UK expats in Spain risk buying condemned houses

Bulldozer grafitti in Spain

The Spanish government is attempting to clear up ten years of corruption in the construction industry, with terrible consequences for many British expats who have relocated to the sun.

Up to 100,000 already own properties that are set for demolition, and failures in new initiatives mean that many thousands more run the risk of buying illegal homes.


The government wants to build confidence in the property market, so it has embarked on a radical demolition process, to destroy a million homes that it says have been built illegally.

It means that tens of thousands of British expats, who received documentation from local councils showing them that their home was legal, are now being told by the regional government that they have been misled, and as a result they will be losing their home.

Last month we reported the horrible tale of John and Jan Brooks from Taunton in Somerset who saw their dream home in Spain destroyed, after an eight-year fight to save it. They had been duped by the developer who had not had permission to build the property. The first they knew of it was after they had already moved in and they were visited by police with a demolition notice.

Campaign group Almanzora also shared the experiences of Helen and Len Prior, who bought a villa in 2002 after their lawyer confirmed that he had received proof of planing permission from the local council. Four years later they were informed that building permission had been revoked, and they had 15 days to demolish their illegally-built home. They fought the ruling for two years, then in 2008 their home was destroyed without notice, their belongings turfed out in the rain, and Len collapsed. They have spent the last five years living in a caravan, campaigning for compensation.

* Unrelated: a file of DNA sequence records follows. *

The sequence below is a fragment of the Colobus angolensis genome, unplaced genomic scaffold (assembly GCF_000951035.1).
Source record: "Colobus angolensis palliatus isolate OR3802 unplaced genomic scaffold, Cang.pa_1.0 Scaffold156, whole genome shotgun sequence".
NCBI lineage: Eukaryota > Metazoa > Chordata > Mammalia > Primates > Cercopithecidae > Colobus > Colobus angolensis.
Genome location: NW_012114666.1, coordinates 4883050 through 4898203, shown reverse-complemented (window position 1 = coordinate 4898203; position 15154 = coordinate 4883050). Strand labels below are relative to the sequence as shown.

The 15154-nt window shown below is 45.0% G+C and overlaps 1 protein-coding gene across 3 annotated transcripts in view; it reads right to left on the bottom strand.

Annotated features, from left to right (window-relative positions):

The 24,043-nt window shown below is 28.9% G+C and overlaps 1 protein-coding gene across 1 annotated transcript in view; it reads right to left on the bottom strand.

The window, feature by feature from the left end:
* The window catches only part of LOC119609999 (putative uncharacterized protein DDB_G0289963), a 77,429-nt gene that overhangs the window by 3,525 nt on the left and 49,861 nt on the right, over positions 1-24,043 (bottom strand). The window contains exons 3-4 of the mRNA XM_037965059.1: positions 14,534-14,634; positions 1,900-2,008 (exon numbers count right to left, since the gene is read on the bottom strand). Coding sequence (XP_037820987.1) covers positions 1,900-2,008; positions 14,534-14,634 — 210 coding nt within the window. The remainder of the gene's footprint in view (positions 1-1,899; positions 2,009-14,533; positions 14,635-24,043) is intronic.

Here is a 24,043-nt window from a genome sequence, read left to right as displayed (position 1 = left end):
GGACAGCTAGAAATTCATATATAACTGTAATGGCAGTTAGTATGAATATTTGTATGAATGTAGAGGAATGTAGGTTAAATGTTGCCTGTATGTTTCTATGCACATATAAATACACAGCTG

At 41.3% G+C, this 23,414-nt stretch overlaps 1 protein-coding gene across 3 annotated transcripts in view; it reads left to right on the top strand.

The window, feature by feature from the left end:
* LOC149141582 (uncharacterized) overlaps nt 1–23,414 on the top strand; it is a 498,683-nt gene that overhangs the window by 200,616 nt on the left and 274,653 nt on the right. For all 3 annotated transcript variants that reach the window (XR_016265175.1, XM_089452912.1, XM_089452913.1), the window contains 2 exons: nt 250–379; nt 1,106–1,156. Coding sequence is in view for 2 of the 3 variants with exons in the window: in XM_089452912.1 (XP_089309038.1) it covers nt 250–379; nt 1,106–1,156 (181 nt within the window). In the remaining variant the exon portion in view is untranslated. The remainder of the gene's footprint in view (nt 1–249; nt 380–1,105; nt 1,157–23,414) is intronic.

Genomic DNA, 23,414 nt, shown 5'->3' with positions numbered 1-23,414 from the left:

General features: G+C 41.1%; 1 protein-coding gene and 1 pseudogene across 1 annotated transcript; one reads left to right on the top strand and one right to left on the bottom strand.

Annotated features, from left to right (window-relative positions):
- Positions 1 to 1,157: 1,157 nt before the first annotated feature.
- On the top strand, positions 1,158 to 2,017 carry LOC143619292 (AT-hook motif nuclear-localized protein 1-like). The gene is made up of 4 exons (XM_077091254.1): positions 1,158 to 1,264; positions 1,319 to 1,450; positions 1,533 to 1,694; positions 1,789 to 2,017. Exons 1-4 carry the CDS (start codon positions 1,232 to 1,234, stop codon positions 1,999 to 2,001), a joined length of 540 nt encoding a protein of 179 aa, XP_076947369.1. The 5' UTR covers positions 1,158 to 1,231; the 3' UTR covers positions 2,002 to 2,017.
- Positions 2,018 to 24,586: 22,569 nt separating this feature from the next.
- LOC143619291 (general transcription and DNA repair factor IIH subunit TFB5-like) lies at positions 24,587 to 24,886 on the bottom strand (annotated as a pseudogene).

And it's not just those who have already bought who are at risk. The second strand of the initiative to rebuild confidence is to establish a register of properties that are available to buy - and have been built legally.

However, a report by the Daily Mail has revealed that the official list includes a number of illegal properties. It means that those buyers using the list for the peace of mind that their home will never be bulldozed could be in for a horrible shock.

It goes to show the care that has to be exercised when considering buying property in Spain. At the very least it's essential to employ an expert lawyer to check that the building is built legally. However, as the Priors found, even with these checks, things can change.

It begs the question as to whether it's worth taking the risk of buying in Spain at all while the process of bulldozing properties continues apace.
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